- Eva Sollberger
- Alison Bechdel at Circle in the Square Theatre, 2016
Tucked into a recent program for The Call at Vermont Stage was an announcement for the 2017/18 season, and reading it gave some theatergoers a pleasant surprise. Leading the charge in October will be Fun Home, a bold and ambitious choice for the modest quarters of the company's home, FlynnSpace.
The critically acclaimed musical was adapted by Lisa Kron and Jeanine Tesori from Vermont cartoonist Alison Bechdel's best-selling 2006 graphic memoir (subtitled A Family Tragicomic) about growing up, and coming out, in her family's funeral home business. In 2012, the story journeyed from her pages to its off-Broadway debut at New York's Public Theater.
From there, in 2015, the show graduated to a Broadway production at Circle in the Square Theatre. Fun Home was nominated for 12 Tony Awards and won five, including the title of Best Musical; Kron and Tesori were the first female writing team to win the Tony for Best Original Score. The show is now a few months into its U.S. national tour and will visit an additional 19 cities before the end of the year.
For a company such as Vermont Stage to present a show during its national tour is a rare occurrence. To produce a theatrical work, a company must apply for the rights, and such requests are regularly denied. The most common reason is that another (usually bigger) production — such as a simultaneous national tour — is happening elsewhere. (Fun fact: Four days after President Donald Trump fired him, FBI director James Comey attended a matinee of the show in Washington, D.C., according to the New York Times.)
Nonetheless, when Vermont Stage artistic producing director Cristina Alicea heard that publishing company Samuel French was going to grant Fun Home rights to professional theaters on a case-by-case basis, she decided to throw her hat in the ring.
"At one point, we were trying to get the national tour to come to the Flynn [Center for the Performing Arts]," Alicea told Seven Days by phone, "but the show is only going to big cities that can sustain a two-week run. The only way that northern Vermont and Burlington will ever see Fun Home is if we do it."
Alicea won the rights.
Bechdel's life story is the basis for the musical. Prior to writing — and drawing — the memoir, she penned the comic strip "Dykes to Watch Out For," which appeared in gay and alternative newspapers nationwide, including Seven Days. One of her panels is the source of the term "Bechdel test," a metric for the representation of women in fiction; a Bechdel character famously refused to see a film unless it featured two or more women having a conversation about something other than men.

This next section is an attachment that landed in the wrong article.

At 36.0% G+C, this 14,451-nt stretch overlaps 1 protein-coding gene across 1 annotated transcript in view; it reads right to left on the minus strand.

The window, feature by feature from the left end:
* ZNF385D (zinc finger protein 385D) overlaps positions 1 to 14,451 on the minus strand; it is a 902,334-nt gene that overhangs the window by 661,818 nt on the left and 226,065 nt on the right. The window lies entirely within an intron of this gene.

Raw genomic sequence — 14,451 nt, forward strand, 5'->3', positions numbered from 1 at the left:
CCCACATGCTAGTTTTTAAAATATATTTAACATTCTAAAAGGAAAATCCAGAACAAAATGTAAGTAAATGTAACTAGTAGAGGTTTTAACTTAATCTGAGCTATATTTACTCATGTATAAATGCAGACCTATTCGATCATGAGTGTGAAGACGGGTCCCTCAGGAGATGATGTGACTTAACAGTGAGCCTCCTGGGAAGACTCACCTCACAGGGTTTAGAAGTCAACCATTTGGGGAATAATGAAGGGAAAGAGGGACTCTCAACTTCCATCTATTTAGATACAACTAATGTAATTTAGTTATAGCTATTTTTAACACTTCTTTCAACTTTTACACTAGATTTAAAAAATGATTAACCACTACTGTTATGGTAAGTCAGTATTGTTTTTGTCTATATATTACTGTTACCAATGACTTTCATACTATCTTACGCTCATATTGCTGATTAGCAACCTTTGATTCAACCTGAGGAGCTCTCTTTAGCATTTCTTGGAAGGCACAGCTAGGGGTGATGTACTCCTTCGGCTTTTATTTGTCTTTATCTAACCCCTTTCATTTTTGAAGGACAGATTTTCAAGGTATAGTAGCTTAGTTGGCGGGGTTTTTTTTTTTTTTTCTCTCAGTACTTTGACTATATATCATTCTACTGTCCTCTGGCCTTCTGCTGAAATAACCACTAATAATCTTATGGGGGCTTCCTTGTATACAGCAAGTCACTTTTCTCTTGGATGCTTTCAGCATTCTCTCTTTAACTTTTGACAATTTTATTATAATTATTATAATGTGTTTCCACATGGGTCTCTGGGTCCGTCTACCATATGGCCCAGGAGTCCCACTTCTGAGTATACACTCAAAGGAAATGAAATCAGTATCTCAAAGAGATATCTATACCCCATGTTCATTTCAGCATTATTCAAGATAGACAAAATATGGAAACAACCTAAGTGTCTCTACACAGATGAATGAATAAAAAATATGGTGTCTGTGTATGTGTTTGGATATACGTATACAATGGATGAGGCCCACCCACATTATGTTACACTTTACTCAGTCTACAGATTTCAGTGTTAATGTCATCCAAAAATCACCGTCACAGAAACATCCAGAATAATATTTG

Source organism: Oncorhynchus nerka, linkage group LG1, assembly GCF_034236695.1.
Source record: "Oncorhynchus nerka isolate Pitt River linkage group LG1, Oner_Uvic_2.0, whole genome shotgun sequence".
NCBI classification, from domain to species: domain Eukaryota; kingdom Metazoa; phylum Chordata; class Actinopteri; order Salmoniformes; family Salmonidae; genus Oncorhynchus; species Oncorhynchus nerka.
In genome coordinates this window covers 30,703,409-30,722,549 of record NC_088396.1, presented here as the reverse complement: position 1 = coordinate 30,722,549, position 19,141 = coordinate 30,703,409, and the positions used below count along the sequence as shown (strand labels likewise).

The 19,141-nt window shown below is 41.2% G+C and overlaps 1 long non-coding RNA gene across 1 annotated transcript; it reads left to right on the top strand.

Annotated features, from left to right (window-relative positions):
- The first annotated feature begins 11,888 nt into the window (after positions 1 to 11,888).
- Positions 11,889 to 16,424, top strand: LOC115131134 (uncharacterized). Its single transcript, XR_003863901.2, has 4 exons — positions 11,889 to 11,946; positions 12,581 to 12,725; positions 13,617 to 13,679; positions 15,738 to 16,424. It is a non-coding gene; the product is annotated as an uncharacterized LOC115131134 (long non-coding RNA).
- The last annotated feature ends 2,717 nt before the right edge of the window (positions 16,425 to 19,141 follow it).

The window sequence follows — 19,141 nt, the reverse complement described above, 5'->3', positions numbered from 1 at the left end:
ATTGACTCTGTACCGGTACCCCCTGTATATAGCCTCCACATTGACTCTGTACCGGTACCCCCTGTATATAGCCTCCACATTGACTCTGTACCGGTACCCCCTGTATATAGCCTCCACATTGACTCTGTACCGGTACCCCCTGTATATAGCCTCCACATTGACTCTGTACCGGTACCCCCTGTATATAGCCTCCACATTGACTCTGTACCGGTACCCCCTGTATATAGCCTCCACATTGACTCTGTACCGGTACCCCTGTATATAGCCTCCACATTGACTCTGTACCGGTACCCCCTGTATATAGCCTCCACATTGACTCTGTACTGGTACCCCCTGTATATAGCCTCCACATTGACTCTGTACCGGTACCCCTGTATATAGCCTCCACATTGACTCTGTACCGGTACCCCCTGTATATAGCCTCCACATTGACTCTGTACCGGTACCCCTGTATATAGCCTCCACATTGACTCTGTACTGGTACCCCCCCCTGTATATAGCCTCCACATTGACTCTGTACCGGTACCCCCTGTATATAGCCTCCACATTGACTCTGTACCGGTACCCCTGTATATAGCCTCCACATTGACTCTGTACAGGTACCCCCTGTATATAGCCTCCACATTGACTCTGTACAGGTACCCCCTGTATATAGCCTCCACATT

In Vermont, residents might run into Bolton-based Bechdel — who was recently appointed the state's newest cartoonist laureate — at the supermarket or at local events. In past months, she's pulled "DTWOF" out of retirement a couple of times, employing her cast of characters to comment on the Trump administration.
Regarding Fun Home, Alicea said she recognizes that Vermont Stage has big shoes to fill.
"It was more of a daydream, applying for the show," she recounted. "So, when we got the call from Sam French, we started jumping around for joy. But my next thought was, Wait, how am I going to do this show?"
By necessity, the Vermont Stage version will be stripped down to a much smaller scale than the Broadway production. Alicea hasn't seen any performances of the show, aside from a few YouTube clips. "I prefer not to see a show that we're going to do," she explained. "I don't want my experience of watching other artists' work to color the way we're doing it here."
Fun Home is far and away the largest show Vermont Stage has ever approached, and Alicea acknowledged it will cost twice as much as the company's typical productions. For starters, the rights to a musical are more expensive than those for a drama. Fun Home requires nine actors, seven musicians, a musical director and possibly a vocal coach.
Accordingly, Vermont Stage needs to fundraise about $20,000 by September to afford a full mounting of the show. "That in itself is a daunting concept," Alicea said, then added, "I think we'll be able to do it."
Despite the obstacles, Alicea insisted the choice to produce Fun Home was a no-brainer. "Our mission is to produce plays that are both entertaining and offer meaningful conversation in our community," she said. "No one imagined that a play with a lesbian protagonist talking about her father's suicide would end up a musical that would resonate with so many people, but clearly it does."
At this point, the only known hire for the Burlington production is its director: Robin Fawcett. A theater teacher at Champlain Valley Union High School, she directed Slowgirl for Vermont Stage in 2015.
Alicea said Bechdel knows about the local production of Fun Home and is excited about it. Other details will have to wait until October. Auditions for the show begin in June.